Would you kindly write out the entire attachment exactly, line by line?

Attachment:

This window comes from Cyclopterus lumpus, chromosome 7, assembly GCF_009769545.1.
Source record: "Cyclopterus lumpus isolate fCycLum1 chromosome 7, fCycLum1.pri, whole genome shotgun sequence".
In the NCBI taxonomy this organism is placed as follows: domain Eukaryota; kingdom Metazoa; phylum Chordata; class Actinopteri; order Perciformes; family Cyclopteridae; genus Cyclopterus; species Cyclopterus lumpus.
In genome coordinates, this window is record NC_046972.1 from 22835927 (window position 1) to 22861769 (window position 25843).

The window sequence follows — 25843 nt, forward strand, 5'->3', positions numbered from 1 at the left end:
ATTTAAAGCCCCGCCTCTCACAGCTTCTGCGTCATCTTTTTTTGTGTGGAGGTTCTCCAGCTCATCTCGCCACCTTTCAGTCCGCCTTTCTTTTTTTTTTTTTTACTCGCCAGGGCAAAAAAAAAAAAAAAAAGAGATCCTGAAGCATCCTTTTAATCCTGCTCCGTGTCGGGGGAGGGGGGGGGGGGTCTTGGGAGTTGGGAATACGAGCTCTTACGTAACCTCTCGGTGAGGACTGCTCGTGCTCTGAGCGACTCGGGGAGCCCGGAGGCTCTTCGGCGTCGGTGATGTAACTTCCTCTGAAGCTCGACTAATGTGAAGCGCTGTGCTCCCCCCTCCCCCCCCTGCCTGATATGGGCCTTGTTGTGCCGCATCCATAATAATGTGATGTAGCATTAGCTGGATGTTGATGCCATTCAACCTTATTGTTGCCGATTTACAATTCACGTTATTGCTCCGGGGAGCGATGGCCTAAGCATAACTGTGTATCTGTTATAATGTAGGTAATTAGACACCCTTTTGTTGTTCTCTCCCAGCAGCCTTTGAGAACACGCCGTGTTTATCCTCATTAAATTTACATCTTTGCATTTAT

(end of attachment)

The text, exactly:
This window comes from Cyclopterus lumpus, chromosome 7, assembly GCF_009769545.1.
Source record: "Cyclopterus lumpus isolate fCycLum1 chromosome 7, fCycLum1.pri, whole genome shotgun sequence".
In the NCBI taxonomy this organism is placed as follows: domain Eukaryota; kingdom Metazoa; phylum Chordata; class Actinopteri; order Perciformes; family Cyclopteridae; genus Cyclopterus; species Cyclopterus lumpus.
In genome coordinates, this window is record NC_046972.1 from 22835927 (window position 1) to 22861769 (window position 25843).

The window sequence follows — 25843 nt, forward strand, 5'->3', positions numbered from 1 at the left end:
ATTTAAAGCCCCGCCTCTCACAGCTTCTGCGTCATCTTTTTTTGTGTGGAGGTTCTCCAGCTCATCTCGCCACCTTTCAGTCCGCCTTTCTTTTTTTTTTTTTTACTCGCCAGGGCAAAAAAAAAAAAAAAAAGAGATCCTGAAGCATCCTTTTAATCCTGCTCCGTGTCGGGGGAGGGGGGGGGGGGTCTTGGGAGTTGGGAATACGAGCTCTTACGTAACCTCTCGGTGAGGACTGCTCGTGCTCTGAGCGACTCGGGGAGCCCGGAGGCTCTTCGGCGTCGGTGATGTAACTTCCTCTGAAGCTCGACTAATGTGAAGCGCTGTGCTCCCCCCTCCCCCCCCTGCCTGATATGGGCCTTGTTGTGCCGCATCCATAATAATGTGATGTAGCATTAGCTGGATGTTGATGCCATTCAACCTTATTGTTGCCGATTTACAATTCACGTTATTGCTCCGGGGAGCGATGGCCTAAGCATAACTGTGTATCTGTTATAATGTAGGTAATTAGACACCCTTTTGTTGTTCTCTCCCAGCAGCCTTTGAGAACACGCCGTGTTTATCCTCATTAAATTTACATCTTTGCATTTAT